Killer Apps: Asaro on Ethics of Robot Warfare

Using a hand controller, soldiers can use this SUGV (Small Unmanned Ground Vehicle) to gather 'situational awareness' in dangerous conditions.

From capturing the action at the World Cup to repairing damaged wells in the Gulf of Mexico, robots have already shown themselves capable of improving our daily lives, those with the ability to assist and care for the elderly may even replace nursing homes in the future. But some robots currently in development pose ethical dilemmas and even appear inclined towards malevolence.

Peter Asaro, an assistant professor in the Media Studies program at The New School for General Studies, ventured into this territory while filming his documentary Love Machine in 2000. Asaro wanted to examine how robots could become socially or even emotionally involved with humans, but that inquiry led him to a military robotics specialist, who explained the ethical problems surrounding robot-controlled weaponry.

Asaro discovered that despite having the ability and budget (which, as Asaro notes, is larger than the funding for the National Science Foundation) to create this technology, the military is hesitant to deploy machines that operate without human control. Without any legal or ethical precedent, society is fundamentally unprepared to deal with issues that could arise from using robot arms in combat.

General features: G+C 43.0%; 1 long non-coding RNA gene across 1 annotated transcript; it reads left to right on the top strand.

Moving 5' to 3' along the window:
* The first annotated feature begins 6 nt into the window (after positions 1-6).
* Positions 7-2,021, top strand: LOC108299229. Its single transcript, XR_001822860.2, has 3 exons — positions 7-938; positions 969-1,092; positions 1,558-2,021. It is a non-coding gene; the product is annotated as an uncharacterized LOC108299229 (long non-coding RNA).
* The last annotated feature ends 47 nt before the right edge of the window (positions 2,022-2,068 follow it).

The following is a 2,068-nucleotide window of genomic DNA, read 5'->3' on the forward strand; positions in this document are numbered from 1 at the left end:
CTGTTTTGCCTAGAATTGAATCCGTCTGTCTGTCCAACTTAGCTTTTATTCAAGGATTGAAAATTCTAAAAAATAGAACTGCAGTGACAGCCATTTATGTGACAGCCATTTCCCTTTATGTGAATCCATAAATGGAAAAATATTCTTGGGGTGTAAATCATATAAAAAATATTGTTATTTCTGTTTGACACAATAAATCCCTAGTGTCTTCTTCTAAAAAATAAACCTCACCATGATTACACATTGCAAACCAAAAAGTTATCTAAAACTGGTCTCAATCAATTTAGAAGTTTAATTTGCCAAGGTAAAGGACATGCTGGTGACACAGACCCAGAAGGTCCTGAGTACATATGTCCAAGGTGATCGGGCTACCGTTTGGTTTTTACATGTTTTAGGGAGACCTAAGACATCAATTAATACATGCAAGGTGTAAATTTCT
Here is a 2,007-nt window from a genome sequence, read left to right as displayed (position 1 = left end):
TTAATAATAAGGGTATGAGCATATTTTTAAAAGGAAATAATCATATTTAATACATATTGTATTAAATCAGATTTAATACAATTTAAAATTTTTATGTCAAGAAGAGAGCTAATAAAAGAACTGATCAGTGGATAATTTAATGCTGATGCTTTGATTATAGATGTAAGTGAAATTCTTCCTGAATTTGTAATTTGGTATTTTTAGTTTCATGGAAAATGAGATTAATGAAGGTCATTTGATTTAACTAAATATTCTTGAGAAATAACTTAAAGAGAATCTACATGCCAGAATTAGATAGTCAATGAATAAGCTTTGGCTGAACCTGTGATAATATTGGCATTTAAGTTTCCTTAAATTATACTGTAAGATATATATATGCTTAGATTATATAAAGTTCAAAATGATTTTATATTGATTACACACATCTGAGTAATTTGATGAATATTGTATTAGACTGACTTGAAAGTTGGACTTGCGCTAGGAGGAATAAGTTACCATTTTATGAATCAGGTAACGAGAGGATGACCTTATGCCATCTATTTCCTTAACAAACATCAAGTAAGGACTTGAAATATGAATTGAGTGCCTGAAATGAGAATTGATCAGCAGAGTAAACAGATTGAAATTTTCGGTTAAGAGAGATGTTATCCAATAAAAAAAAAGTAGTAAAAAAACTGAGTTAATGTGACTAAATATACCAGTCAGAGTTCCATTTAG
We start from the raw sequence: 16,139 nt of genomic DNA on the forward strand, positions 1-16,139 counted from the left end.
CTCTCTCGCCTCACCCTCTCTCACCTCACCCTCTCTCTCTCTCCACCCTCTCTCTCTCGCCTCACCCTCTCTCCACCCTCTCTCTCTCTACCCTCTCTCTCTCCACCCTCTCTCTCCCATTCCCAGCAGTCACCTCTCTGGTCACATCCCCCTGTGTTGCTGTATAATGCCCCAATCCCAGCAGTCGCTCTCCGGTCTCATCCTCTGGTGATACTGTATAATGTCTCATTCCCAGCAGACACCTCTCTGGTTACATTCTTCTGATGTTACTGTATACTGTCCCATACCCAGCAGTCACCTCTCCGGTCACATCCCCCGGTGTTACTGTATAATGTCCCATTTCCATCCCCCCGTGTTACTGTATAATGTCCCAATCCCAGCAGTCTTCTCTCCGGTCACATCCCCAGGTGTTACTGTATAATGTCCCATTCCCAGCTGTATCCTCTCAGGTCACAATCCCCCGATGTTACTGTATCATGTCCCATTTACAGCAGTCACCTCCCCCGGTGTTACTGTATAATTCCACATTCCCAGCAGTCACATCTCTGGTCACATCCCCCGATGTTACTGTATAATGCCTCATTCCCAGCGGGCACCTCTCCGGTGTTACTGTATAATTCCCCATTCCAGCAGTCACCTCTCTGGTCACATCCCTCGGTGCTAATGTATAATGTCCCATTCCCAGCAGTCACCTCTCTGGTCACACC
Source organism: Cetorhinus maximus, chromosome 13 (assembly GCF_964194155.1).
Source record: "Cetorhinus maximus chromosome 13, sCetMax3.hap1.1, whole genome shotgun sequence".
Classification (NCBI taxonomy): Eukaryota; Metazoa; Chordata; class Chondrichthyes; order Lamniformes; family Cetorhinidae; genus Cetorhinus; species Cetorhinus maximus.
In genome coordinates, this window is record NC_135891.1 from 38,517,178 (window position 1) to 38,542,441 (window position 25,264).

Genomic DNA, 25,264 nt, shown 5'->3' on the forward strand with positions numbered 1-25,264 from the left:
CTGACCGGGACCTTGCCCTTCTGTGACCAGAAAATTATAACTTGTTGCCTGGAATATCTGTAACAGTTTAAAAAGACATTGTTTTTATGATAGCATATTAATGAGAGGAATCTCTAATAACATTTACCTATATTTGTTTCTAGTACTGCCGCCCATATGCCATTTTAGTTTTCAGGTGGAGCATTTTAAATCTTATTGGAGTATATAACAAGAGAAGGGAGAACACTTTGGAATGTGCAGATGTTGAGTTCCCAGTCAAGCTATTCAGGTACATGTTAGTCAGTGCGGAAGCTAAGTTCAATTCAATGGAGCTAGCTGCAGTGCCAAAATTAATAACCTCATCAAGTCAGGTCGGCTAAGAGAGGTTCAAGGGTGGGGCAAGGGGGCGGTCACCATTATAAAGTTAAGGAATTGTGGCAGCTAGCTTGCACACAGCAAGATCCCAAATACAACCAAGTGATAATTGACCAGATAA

Who is responsible when technology is at fault?, asks Asaro.

One way to answer this difficult question is with more technology. Some scientists have suggested that programming robots with “ethical systems” or an artificial sense of judgment would result in combat that is safer and war that is perhaps more just. Asaro, on the other hand, thinks it is vital that humans remain in control of these machines or “killer robots,” as they are less charitably called. If I’m a robot, there is no notion of self-defense or an awareness of humans and the surrounding area,, says Asaro, I can only do what I’m programmed to do.,

Along with colleagues from Australia, England, and Germany, Asaro founded the International Committee for Robot Arms Control (ICRAC). Its mission, in part, is the prohibition of the development, deployment, and use of armed autonomous unmanned systems,, or, more succinctly: machines should not be allowed to make the decision to kill people.,

Last month, ICRAC invited philosophers, military experts, and peace coordinators to a workshop in Berlin to discuss issues surrounding robot arms control. They decided an international ban is the only way to ensure that, with their lethal possibilities and ethical quandaries, autonomous robot arms remain locked away from humanity in a mechanical Pandora’s box.

The military has seemingly limitless technological resources and is infrequently challenged by ethical and social concerns. In the case of autonomous robot arms, Asaro and ICRAC are hoping to halt progress on this front altogether, and demand that society think a little before granting agency to machines that can’t.